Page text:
Results 1 - 10 of 1745
Results 1 - 10 of 1745. Search took: 0.024 seconds
|Sort by: date | relevance|
[en] Upon release of radioactive materials by the accident at Fukushima Daiichi Nuclear Power Station on March 11, 2011, the Government of Japan as well as the prefectural and the municipal governments have been taking measures to decontaminate polluted soils in order to reduce the impact of radioactive pollution of the environment on human health and the living environment as soon as possible. In the efforts for the decontamination, all available resources including those from the central and the local government offices, research institutions, and private cleaning operators are put together, along with the scientific and technical knowledge available from Japan and abroad. Our primary objective is to eliminate the recurrence of such a disaster in the future, but in the meantime, disclosing and sharing our knowledge, experience, and lessons obtained through the decontamination efforts this time with domestic peers and the international community will be significant to accelerate the decontamination work in Japan and minimize the potential damage in future accidents in Japan and abroad for the implementation of expeditious and efficient decontamination. Therefore, the Ministry of the Environment (MOE) published “Decontamination Report” and the report comprehensively compiles the basic policy of the decontamination and implementation framework, knowledge about the management of decontamination projects based on the actual decontamination operations on-site, together with the procedure, conditions and effects of individual decontamination techniques, by mainly focusing on the decontamination operations performed by MOE.
[en] Various Research and Development (R and D) efforts related to the retrieval of damaged fuel debris at Fukushima Daiichi Nuclear Power Plant in Japan have been made since the accident occurred in March 2011. Since 2012, the Primary Containment Vessel (PCV) Repair Project has been one of the major improvement tasks required in the reactor buildings in order to start fuel debris retrieval activities. The primary purpose of this project is to create a water boundary in the lower sections of the PCV using remote handling methods. A designated long reach remote manipulator for this project, called the Fukushima Repair Manipulator (FRM), has been developed to perform inspection, light demolition, and deployment of various tools to supply sealing material to fill the vent tubes as a part of the PCV Repair Project. The FRM is a single hydraulic manipulator which has 7 degrees of freedom, over 9 m reach, tool change capability and a payload of 50 kg at maximum reach. These features provide a safe, robust, efficient and allow for flexible operations in limited access and visibility around the operating area. This paper will provide a system description of this manipulator and planned remote operations for the PCV Repair Project. (authors)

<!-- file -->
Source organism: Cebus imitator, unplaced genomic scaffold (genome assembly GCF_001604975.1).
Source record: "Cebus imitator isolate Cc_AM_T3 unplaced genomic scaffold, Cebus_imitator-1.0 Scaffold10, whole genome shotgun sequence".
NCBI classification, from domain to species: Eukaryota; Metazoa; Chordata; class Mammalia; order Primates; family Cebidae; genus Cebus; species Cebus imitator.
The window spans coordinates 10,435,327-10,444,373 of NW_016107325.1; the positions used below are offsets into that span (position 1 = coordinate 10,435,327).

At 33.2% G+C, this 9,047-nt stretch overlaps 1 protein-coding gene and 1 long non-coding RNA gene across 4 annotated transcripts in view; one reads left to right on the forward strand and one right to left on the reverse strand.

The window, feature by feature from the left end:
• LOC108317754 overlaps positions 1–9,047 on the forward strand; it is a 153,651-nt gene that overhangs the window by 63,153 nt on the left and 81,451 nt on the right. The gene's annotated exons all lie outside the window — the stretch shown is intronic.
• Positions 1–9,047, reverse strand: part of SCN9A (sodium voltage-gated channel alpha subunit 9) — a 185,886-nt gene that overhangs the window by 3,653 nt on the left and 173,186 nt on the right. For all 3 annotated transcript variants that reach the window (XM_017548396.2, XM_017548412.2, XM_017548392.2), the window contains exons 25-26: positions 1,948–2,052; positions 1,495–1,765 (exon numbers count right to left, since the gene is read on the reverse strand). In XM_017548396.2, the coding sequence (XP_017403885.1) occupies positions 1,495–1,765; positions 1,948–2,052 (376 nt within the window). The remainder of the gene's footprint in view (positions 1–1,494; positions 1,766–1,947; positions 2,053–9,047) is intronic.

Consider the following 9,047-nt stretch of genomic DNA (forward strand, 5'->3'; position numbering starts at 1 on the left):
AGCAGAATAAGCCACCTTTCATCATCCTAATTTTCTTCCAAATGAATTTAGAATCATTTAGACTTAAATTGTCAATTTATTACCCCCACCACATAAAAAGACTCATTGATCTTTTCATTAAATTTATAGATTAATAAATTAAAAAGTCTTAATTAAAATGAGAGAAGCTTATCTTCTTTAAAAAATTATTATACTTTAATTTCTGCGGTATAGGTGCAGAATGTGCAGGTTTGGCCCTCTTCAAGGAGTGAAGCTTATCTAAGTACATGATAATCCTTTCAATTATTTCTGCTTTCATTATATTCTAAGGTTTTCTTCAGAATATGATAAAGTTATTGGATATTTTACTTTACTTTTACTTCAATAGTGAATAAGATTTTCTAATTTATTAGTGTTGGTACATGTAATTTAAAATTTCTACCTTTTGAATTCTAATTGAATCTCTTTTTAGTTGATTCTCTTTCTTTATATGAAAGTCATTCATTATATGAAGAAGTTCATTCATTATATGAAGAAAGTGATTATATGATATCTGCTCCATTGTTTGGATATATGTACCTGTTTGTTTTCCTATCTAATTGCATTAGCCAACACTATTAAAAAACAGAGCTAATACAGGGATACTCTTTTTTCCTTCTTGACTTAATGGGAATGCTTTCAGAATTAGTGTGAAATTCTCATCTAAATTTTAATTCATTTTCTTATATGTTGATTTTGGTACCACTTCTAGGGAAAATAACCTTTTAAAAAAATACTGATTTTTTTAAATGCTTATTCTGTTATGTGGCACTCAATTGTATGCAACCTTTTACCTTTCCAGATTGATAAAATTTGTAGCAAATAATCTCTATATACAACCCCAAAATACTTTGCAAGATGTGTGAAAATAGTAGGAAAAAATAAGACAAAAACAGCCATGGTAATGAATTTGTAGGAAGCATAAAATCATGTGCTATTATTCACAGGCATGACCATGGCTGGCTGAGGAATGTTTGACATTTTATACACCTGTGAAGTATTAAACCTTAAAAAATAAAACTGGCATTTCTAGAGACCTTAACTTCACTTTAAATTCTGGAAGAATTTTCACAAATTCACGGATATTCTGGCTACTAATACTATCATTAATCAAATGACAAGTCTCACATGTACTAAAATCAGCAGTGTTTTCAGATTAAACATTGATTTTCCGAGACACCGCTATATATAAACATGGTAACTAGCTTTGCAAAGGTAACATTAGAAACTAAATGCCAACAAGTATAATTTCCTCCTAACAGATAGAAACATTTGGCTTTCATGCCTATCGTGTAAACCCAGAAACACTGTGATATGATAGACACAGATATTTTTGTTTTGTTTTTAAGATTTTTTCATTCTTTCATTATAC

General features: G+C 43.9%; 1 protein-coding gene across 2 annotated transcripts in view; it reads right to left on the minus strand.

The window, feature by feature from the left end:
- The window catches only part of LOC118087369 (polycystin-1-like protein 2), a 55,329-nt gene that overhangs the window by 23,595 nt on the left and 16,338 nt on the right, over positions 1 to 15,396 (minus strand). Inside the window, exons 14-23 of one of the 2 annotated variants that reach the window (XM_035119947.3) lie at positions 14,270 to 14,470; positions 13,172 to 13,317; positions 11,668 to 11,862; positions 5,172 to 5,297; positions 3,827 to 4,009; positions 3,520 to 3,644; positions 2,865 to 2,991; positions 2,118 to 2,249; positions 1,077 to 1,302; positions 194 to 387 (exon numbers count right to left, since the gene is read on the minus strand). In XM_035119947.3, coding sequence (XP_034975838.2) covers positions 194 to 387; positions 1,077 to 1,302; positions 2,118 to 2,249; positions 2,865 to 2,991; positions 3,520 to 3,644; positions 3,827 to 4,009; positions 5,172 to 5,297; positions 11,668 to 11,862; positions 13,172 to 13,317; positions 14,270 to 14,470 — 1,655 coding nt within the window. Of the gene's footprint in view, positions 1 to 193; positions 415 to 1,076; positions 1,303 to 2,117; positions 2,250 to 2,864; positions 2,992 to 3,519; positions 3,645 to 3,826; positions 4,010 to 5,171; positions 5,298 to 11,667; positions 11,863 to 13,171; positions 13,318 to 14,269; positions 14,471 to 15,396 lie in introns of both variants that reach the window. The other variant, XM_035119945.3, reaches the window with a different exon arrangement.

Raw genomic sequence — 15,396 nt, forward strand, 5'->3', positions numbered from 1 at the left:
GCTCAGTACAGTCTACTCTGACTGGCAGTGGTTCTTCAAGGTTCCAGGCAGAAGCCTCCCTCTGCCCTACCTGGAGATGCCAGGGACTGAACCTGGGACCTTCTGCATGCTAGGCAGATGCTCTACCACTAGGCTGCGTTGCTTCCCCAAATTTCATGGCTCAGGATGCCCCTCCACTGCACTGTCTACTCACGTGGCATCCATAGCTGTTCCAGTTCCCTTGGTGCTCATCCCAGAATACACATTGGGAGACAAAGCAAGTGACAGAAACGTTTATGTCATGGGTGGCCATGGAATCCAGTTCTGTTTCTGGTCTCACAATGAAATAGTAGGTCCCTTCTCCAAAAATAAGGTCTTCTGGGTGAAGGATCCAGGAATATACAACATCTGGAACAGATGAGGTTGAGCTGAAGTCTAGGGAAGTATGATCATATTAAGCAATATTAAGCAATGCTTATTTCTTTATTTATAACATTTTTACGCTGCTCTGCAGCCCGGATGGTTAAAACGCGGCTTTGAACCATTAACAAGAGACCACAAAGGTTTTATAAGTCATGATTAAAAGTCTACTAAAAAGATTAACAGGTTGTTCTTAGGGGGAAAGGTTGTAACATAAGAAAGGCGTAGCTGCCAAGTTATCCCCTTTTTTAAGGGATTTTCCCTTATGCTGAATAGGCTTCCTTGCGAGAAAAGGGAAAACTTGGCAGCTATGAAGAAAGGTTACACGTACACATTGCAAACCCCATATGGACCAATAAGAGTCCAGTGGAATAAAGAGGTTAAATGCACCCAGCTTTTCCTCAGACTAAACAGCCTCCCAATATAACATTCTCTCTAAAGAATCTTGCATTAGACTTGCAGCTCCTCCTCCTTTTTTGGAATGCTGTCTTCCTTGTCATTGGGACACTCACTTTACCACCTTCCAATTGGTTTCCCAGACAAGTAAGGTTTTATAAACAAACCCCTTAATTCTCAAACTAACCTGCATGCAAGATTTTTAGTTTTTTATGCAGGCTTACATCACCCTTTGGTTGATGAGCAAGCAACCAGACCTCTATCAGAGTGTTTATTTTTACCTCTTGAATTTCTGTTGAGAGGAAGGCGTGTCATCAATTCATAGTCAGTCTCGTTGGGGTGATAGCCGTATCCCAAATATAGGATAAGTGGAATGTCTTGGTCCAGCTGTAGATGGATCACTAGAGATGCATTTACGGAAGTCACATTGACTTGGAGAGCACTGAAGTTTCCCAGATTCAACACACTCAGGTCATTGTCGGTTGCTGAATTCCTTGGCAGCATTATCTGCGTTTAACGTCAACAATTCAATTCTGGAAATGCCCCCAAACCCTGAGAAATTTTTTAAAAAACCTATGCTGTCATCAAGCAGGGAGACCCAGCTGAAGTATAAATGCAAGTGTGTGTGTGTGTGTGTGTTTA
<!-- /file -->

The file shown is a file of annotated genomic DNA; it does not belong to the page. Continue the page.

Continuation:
[en] The Nuclear Damage Compensation and Decommissioning Facilitation Corporation (NDF) was set up by Japanese Government decision in August 2014, as an organization specializing in formulation of strategies and provision of technical support by integrating the knowledge and experiences from all over the world with the objectives of safe and steady decommissioning of damaged reactors. Since then efforts have been made to study the specific strategies to address major challenges of decommissioning from the mid-and-long-term viewpoint, and NDF formulated the first version of the “Technical Strategic Plan” in April 2015, and is going to revise and formulate its 2016 version by summer of 2016. The goals of this “Strategic Plan” are to provide a firm technical basis for the government’s mid-and-long-term Roadmap and to serve as an aid for smooth and steady implementation of decommissioning.
[en] IHI has developed a procedure of making an access opening on Biological Shield Wall (hereinafter called BSW) of the first floor in the reactor building. Some organizations have also developed the retrieval methods for top and side access. Top access is to set up the retrieval equipment on the refueling floor where is top of the reactor building. Another method, side access is to deploy those on the first floor. Top access would spend a long time due to long approach between the refueling floor and RPV. Side access is expected to make a shorter way than that of top access, if debris is on the pedestal bottom. Each method will require making a large opening on the building in order to approach fuel debris. In this report, IHI introduces a plan of making an access opening on the BSW in side access. (authors)